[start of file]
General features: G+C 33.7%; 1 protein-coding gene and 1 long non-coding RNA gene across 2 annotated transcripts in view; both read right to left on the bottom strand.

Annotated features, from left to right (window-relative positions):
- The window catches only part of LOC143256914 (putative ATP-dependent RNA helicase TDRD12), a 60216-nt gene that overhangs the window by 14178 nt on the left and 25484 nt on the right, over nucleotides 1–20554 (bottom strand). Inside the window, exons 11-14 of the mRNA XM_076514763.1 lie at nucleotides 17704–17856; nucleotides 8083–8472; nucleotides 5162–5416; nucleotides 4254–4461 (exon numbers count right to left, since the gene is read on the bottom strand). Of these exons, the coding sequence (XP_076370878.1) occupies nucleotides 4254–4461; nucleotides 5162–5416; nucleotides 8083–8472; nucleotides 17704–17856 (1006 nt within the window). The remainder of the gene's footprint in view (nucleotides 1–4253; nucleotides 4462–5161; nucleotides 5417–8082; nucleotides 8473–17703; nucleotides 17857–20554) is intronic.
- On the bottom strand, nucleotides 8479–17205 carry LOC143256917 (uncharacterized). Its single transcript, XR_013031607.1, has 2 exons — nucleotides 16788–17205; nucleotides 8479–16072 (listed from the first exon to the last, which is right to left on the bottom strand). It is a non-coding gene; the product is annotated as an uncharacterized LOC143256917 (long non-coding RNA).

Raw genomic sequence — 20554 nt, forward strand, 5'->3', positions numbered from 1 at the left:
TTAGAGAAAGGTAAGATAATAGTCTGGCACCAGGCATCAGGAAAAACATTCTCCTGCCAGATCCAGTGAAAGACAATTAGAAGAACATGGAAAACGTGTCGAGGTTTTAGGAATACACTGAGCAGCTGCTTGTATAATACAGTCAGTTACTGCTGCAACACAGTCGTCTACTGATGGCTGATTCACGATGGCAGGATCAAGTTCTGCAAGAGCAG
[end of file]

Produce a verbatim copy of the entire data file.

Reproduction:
General features: G+C 33.7%; 1 protein-coding gene and 1 long non-coding RNA gene across 2 annotated transcripts in view; both read right to left on the bottom strand.

Annotated features, from left to right (window-relative positions):
- The window catches only part of LOC143256914 (putative ATP-dependent RNA helicase TDRD12), a 60216-nt gene that overhangs the window by 14178 nt on the left and 25484 nt on the right, over nucleotides 1–20554 (bottom strand). Inside the window, exons 11-14 of the mRNA XM_076514763.1 lie at nucleotides 17704–17856; nucleotides 8083–8472; nucleotides 5162–5416; nucleotides 4254–4461 (exon numbers count right to left, since the gene is read on the bottom strand). Of these exons, the coding sequence (XP_076370878.1) occupies nucleotides 4254–4461; nucleotides 5162–5416; nucleotides 8083–8472; nucleotides 17704–17856 (1006 nt within the window). The remainder of the gene's footprint in view (nucleotides 1–4253; nucleotides 4462–5161; nucleotides 5417–8082; nucleotides 8473–17703; nucleotides 17857–20554) is intronic.
- On the bottom strand, nucleotides 8479–17205 carry LOC143256917 (uncharacterized). Its single transcript, XR_013031607.1, has 2 exons — nucleotides 16788–17205; nucleotides 8479–16072 (listed from the first exon to the last, which is right to left on the bottom strand). It is a non-coding gene; the product is annotated as an uncharacterized LOC143256917 (long non-coding RNA).

Raw genomic sequence — 20554 nt, forward strand, 5'->3', positions numbered from 1 at the left:
TTAGAGAAAGGTAAGATAATAGTCTGGCACCAGGCATCAGGAAAAACATTCTCCTGCCAGATCCAGTGAAAGACAATTAGAAGAACATGGAAAACGTGTCGAGGTTTTAGGAATACACTGAGCAGCTGCTTGTATAATACAGTCAGTTACTGCTGCAACACAGTCGTCTACTGATGGCTGATTCACGATGGCAGGATCAAGTTCTGCAAGAGCAG